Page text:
Columbia in Richland County, South Carolina — The American South (South Atlantic)
—University of South Carolina Historic District —
First building completed
originally known as South,
Named for John Rutledge.
Burned and rebuilt 1855.
Library first housed here.
Clariosophic and Euphradian
Literary Societies held first
meetings in chapel. Used as
hospital during Civil War.
East wing and chapel occupied
by Colonel Green and staff
of Union Army, 1865. House of
Representatives held sittings
in chapel 1865-1868.
From plans by Robert Mills
and Richard Clarke Architects.
Blue Key Fraternity
Location. 33° 59.883′ N, 81° 1.658′ W. Marker is in Columbia, South Carolina, in Richland County. Marker can be reached from Sumter Street, on the right when traveling north. Touch for map. Located University South Carolina Campus in the "Horseshoe" southside; entrance from Sumter Street. Marker is in this post office area: Columbia SC 29201, United States of America.
Other nearby markers. At least 8 other markers are within walking distance of this marker. A different marker also named Rutledge College (here, next to this marker); President's House (within shouting distance Site of Original President's House 1807 (within shouting distance of this marker); Gibbes Green (about 400 feet away, measured in a direct line); McCutchen House (about 400 feet away); Site where James Dickey Wrote Deliverance (about 400 feet away); Legare College (about 500 feet away); Mexican Border and World War Memorial (about 500 feet away). Touch for a list and map of all markers in Columbia.
Regarding Rutledge College. National Register of Historic Places:
Old Campus District, University of South Carolina (added 1970 - - #70000596)
Bounded by Pendleton, Sumter, Pickens, and Green Sts. , Columbia
♦ Historic Significance: Event, Architecture/Engineering
♦ Architect, builder, or engineer: Mills,Robert, et al.
♦ Architectural Style: Early Republic
♦ Area of Significance: Education, Architecture
♦ Period of Significance: 1850-1874, 1825-1849, 1800-1824
♦ Owner: State
♦ Historic Function: Education, Recreation And Culture
♦ Historic Sub-function:
♦ Current Function: Education, Recreation And Culture
♦ Current Sub-function: College, Monument/Marker
(University of South Carolina Historic District) Chartered in 1801 as South Carolina College, opened 1805, and re-chartered as University of South Carolina in 1865, the institution reflects the ambitions and fortunes of the state. A tree-shaded quadrangle centers the Old Campus District. The buildings bordering the quadrangle present balanced grouping and harmony of design, austere simplicity of early Republican architecture. A brick wall erected in 1835 surrounds them. Landmarks include Rutledge College (ca. 1805) and Maxcy Monument (ca. 1827), both designed by Robert Mills; DeSaussure College (1809), designed by Edward Clark; South Caroliniana Library (ca.1840), the oldest separate college library building in the United States; and the Gymnasium, designed by Jacob Graves in 1855 as a chapel. There are over twenty other contributing campus institutional buildings and numerous contributing landscape features. Listed in the National Register June 5, 1970. ( South Carolina Department of Archives and History)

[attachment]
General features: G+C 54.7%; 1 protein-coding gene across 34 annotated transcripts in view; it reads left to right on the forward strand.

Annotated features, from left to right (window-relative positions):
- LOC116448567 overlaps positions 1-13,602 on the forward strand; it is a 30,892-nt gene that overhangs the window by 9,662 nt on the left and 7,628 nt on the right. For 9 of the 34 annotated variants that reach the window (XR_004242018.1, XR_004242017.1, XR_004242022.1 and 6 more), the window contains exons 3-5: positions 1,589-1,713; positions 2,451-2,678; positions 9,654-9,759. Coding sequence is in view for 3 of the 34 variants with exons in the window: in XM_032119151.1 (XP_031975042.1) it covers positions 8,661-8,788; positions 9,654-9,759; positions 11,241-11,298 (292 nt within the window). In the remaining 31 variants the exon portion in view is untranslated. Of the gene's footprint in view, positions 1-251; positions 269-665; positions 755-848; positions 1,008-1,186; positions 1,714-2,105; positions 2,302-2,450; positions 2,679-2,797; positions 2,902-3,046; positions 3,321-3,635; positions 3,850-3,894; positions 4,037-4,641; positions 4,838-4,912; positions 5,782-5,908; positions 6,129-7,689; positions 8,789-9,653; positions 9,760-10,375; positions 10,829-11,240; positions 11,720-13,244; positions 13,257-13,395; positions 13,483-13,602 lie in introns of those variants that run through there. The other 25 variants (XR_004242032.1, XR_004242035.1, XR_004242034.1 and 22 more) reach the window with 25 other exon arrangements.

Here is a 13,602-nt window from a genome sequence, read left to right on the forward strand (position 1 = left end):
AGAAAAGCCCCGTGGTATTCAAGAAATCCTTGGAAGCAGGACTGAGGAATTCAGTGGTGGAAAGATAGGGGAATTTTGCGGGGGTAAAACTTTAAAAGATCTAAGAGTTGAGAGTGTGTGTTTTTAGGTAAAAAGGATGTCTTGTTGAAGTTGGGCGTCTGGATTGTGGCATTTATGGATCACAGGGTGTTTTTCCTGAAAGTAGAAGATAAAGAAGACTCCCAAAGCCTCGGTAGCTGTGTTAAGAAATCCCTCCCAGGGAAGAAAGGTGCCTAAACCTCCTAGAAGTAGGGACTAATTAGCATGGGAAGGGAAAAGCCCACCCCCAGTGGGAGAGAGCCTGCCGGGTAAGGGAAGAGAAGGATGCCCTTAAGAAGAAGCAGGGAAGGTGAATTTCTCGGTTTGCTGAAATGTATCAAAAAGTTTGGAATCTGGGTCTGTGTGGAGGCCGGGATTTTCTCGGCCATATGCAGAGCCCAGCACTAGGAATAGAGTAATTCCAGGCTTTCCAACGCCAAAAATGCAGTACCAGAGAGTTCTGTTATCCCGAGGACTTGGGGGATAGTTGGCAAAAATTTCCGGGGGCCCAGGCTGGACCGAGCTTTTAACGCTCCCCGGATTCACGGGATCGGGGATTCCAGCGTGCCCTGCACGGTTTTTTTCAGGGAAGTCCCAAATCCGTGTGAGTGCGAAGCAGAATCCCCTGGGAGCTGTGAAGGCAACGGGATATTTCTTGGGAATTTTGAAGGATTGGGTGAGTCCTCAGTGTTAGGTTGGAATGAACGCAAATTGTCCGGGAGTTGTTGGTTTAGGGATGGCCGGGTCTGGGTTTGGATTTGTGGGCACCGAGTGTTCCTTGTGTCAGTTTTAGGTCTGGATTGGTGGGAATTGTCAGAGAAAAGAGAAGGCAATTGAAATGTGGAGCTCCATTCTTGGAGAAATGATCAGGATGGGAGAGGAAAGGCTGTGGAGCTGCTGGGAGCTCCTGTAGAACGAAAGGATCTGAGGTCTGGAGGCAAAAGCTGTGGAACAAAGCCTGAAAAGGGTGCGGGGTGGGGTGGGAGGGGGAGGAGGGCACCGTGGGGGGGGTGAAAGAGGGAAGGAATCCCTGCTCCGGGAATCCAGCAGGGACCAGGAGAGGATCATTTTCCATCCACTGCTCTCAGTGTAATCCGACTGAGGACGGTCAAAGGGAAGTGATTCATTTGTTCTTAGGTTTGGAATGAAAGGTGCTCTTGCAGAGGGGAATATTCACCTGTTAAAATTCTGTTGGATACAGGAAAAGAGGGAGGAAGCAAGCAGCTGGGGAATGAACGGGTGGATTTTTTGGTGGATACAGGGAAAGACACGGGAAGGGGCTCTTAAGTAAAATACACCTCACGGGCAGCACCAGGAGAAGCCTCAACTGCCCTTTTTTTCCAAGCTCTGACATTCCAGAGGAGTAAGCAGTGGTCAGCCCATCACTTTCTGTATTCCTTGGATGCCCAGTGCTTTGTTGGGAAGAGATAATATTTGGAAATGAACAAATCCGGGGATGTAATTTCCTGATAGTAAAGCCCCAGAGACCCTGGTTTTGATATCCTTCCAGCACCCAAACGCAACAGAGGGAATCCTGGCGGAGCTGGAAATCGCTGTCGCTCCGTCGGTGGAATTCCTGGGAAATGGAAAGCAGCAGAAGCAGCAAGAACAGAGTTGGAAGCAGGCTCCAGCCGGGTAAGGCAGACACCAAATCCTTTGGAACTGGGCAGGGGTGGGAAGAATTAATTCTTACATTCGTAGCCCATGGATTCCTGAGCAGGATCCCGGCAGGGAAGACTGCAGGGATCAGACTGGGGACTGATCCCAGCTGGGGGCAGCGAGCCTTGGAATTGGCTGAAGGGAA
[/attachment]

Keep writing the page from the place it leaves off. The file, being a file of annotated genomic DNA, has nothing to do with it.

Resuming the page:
Robert Mills, the nation's first federal architect and the designer of the Washington Monument, greatly influenced the architecture of South Carolina College. Mills was involved in the design of Rutledge, South Caroliniana Library, and Maxcy Monument in the center of the Horseshoe, named for the first president of the college, Jonathan Maxcy. The South Caroliniana Library was the first freestanding college library building in the nation when it was completed in 1840.
Categories. • Notable Buildings •
Credits. This page was last revised on June 16, 2016. This page originally submitted on January 14, 2013, by Mike Stroud of Bluffton, South Carolina. This page has been viewed 288 times since then and 10 times this year. Photos: 1. submitted on January 14, 2013, by Mike Stroud of Bluffton, South Carolina. 2, 3. submitted on January 15, 2013, by Mike Stroud of Bluffton, South Carolina.